'Unity of heaven and man' a cornerstone of traditional Chinese medicine

Zhang Ciyun
Ancient Chinese philosophies tie humans, heaven and earth together in a harmony of life that needs balance to best survive.
Zhang Ciyun

“Unity of heaven and man” is a key concept in ancient Chinese philosophies and religions, including Taoism, Buddhism and Confucianism.

Historical researchers agree that the concept first appeared in “I Ching” (易经), or “Book of Changes” in English — one of the oldest classics in China’s history and widely deemed to be the true root of the Chinese civilization.

The concept emphasizes that man is but a part of nature and that heaven and earth are at one with man. Above us is the heaven, which includes the sky, sun, moon, air, wind, rain and snow; below us is the earth, which means water, mountains, animals, plants and all other features.

Only upon reaching a balance among these three parts can the world we inhabit tangibly exist.

This concept is also found in the “Yellow Emperor’s Inner Canon,” the earliest text of the traditional Chinese medicine.

For instance, Chapter 79’s “The Dew of the Year” in the second volume of the book states that man is in exchange with heaven and earth, and responds to the sun and moon.

People may all know that ocean tides on Earth are caused by the gravitational pull of the moon.

Traditional Chinese physicians have always believed that the phases of the moon also regulate women's menstrual cycles. Some studies in the West a few decades ago also found that women with cycle lengths of about 29.5 days had menses onset that corresponded to phases of the moon.

In Chinese, menses is called yuejing (月经). Here, the first Chinese character yue means “moon” or “month,” and one of the second character’s meanings is “norm” or “regulation.”

'Unity of heaven and man' a cornerstone of traditional Chinese medicine

The concept of “unity of heaven and man” in traditional Chinese medicine holds that man is a part of nature, and heaven and earth at one with man. It helps people understand how their health is often influenced by nature, such as seasonal changes.

Chapter 75’s “Pricking the Joints of True Evil” in the same volume of the book stresses that man not only corresponds to heaven and earth, but is also in mutual agreement with the four seasons of the year.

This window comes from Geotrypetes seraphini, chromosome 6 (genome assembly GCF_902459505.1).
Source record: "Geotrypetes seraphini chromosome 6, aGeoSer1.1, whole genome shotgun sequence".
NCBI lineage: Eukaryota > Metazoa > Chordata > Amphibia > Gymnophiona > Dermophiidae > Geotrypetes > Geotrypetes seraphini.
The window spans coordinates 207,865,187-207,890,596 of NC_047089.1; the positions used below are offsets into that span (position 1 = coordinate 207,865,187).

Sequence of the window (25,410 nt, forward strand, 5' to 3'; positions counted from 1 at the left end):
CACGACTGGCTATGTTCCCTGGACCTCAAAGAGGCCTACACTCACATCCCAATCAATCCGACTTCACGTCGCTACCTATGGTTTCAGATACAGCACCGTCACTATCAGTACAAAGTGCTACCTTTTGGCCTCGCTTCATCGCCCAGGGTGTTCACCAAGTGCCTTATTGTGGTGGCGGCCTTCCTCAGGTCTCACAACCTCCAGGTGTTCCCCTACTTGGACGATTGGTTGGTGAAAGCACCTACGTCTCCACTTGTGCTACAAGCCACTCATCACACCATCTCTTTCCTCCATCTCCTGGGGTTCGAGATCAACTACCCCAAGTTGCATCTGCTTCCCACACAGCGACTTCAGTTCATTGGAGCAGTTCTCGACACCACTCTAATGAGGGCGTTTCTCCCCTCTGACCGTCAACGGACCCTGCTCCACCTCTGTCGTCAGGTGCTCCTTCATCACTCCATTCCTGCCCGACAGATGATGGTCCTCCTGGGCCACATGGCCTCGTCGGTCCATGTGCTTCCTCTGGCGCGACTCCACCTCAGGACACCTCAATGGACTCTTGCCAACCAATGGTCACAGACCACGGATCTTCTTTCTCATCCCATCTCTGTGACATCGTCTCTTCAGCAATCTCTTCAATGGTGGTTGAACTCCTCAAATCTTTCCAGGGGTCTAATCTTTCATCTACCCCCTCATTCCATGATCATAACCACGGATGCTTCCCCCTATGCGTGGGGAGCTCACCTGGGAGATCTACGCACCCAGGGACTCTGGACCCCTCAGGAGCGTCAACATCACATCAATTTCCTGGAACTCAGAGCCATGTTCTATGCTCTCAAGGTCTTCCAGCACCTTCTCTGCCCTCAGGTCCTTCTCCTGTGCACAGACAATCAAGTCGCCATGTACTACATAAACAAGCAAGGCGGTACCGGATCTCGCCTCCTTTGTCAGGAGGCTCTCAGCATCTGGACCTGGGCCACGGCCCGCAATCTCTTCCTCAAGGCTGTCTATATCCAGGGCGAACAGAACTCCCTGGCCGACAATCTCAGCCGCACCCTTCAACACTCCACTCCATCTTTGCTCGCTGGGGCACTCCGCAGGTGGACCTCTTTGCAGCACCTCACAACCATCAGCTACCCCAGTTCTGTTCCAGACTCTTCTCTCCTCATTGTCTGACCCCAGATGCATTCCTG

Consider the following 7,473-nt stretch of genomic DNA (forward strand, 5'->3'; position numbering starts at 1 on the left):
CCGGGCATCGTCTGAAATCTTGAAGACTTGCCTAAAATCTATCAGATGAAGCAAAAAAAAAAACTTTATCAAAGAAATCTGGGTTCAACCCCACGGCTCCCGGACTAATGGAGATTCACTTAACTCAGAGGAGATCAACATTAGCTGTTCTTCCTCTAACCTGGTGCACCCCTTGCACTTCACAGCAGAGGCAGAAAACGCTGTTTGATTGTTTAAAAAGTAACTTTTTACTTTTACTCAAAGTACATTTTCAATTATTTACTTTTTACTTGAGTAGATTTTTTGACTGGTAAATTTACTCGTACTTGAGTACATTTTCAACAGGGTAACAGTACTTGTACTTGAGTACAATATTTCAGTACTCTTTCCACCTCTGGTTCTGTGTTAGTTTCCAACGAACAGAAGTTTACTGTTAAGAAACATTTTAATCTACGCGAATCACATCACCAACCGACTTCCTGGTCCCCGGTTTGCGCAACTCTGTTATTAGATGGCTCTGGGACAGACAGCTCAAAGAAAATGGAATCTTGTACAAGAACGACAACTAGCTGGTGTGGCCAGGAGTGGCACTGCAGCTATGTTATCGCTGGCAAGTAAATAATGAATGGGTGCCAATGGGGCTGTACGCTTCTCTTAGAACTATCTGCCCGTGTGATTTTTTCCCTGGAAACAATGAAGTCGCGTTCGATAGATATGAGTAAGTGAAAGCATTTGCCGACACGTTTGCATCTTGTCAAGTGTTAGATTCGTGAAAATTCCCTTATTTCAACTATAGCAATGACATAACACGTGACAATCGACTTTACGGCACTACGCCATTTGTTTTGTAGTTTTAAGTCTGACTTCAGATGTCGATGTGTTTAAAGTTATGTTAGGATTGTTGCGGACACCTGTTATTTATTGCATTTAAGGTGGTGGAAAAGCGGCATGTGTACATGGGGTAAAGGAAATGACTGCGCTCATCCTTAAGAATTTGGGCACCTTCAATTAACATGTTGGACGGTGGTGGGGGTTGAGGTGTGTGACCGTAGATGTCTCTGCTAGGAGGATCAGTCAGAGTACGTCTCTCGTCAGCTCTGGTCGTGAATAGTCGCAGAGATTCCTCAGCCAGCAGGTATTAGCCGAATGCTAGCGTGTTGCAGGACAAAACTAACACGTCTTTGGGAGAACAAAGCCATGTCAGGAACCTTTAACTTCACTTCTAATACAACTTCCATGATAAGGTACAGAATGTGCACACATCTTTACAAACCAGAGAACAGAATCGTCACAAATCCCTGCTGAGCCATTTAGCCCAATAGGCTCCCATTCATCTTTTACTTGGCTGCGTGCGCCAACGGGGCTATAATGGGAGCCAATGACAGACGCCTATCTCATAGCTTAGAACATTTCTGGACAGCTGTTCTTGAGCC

This means that changes of seasons can also affect the functions of the human body. That’s why traditional Chinese medicine doctors always advise people to take timely measures to prepare their bodies to cope with the change of seasons.

There’s a quite common phrase in Chinese that may better illustrate this point. The saying chunwu qiudong (春捂秋冻) means literally “to keep warm in spring and stay cool in autumn,” or in other words, one should not rush to cast away winter clothes in spring nor put them on again while autumn still basks in some warmth.

The Chinese saying sounds akin to the English expression: “Button to the chin, till May be in; cast not a clout, till May be out.”

However, unlike the English idiom, which seems to warn people against being caught out in a cold spell in spring, the Chinese phrase emphasizes the necessity of adjusting one’s body and preparing it for the temperature changes that come with the arrival of a new season.

That is because temperature changes in different seasons may often cause disharmony and imbalance in the human body, thus resulting in illness, particularly in one’s respiratory, digestive and cardiovascular systems.

So, the concept of the “unity of heaven and man” in traditional Chinese medicine is meant to advise people to obtain a better understanding of the relationship between nature and human health.

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